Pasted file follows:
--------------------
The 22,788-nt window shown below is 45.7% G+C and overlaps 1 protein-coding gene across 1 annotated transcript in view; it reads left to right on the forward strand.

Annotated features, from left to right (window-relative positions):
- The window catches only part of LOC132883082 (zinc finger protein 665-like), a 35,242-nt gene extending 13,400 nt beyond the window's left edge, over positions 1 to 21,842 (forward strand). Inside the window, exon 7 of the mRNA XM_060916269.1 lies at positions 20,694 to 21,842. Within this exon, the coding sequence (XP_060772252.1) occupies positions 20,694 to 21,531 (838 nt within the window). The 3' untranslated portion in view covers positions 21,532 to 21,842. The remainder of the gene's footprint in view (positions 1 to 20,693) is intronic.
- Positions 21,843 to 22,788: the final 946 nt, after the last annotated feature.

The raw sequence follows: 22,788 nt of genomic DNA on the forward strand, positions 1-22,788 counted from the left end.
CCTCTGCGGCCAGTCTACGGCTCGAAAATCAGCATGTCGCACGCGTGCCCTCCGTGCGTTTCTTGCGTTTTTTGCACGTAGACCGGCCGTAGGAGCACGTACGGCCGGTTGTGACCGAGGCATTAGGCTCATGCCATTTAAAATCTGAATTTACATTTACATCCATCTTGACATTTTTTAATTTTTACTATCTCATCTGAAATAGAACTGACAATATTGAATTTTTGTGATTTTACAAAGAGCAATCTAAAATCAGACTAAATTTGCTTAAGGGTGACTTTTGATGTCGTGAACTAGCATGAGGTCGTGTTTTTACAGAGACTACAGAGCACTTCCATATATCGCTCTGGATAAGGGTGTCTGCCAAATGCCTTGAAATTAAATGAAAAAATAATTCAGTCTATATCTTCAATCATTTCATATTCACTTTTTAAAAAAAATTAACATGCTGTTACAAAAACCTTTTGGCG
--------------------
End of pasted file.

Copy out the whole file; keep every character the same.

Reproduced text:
The 22,788-nt window shown below is 45.7% G+C and overlaps 1 protein-coding gene across 1 annotated transcript in view; it reads left to right on the forward strand.

Annotated features, from left to right (window-relative positions):
- The window catches only part of LOC132883082 (zinc finger protein 665-like), a 35,242-nt gene extending 13,400 nt beyond the window's left edge, over positions 1 to 21,842 (forward strand). Inside the window, exon 7 of the mRNA XM_060916269.1 lies at positions 20,694 to 21,842. Within this exon, the coding sequence (XP_060772252.1) occupies positions 20,694 to 21,531 (838 nt within the window). The 3' untranslated portion in view covers positions 21,532 to 21,842. The remainder of the gene's footprint in view (positions 1 to 20,693) is intronic.
- Positions 21,843 to 22,788: the final 946 nt, after the last annotated feature.

The raw sequence follows: 22,788 nt of genomic DNA on the forward strand, positions 1-22,788 counted from the left end.
CCTCTGCGGCCAGTCTACGGCTCGAAAATCAGCATGTCGCACGCGTGCCCTCCGTGCGTTTCTTGCGTTTTTTGCACGTAGACCGGCCGTAGGAGCACGTACGGCCGGTTGTGACCGAGGCATTAGGCTCATGCCATTTAAAATCTGAATTTACATTTACATCCATCTTGACATTTTTTAATTTTTACTATCTCATCTGAAATAGAACTGACAATATTGAATTTTTGTGATTTTACAAAGAGCAATCTAAAATCAGACTAAATTTGCTTAAGGGTGACTTTTGATGTCGTGAACTAGCATGAGGTCGTGTTTTTACAGAGACTACAGAGCACTTCCATATATCGCTCTGGATAAGGGTGTCTGCCAAATGCCTTGAAATTAAATGAAAAAATAATTCAGTCTATATCTTCAATCATTTCATATTCACTTTTTAAAAAAAATTAACATGCTGTTACAAAAACCTTTTGGCG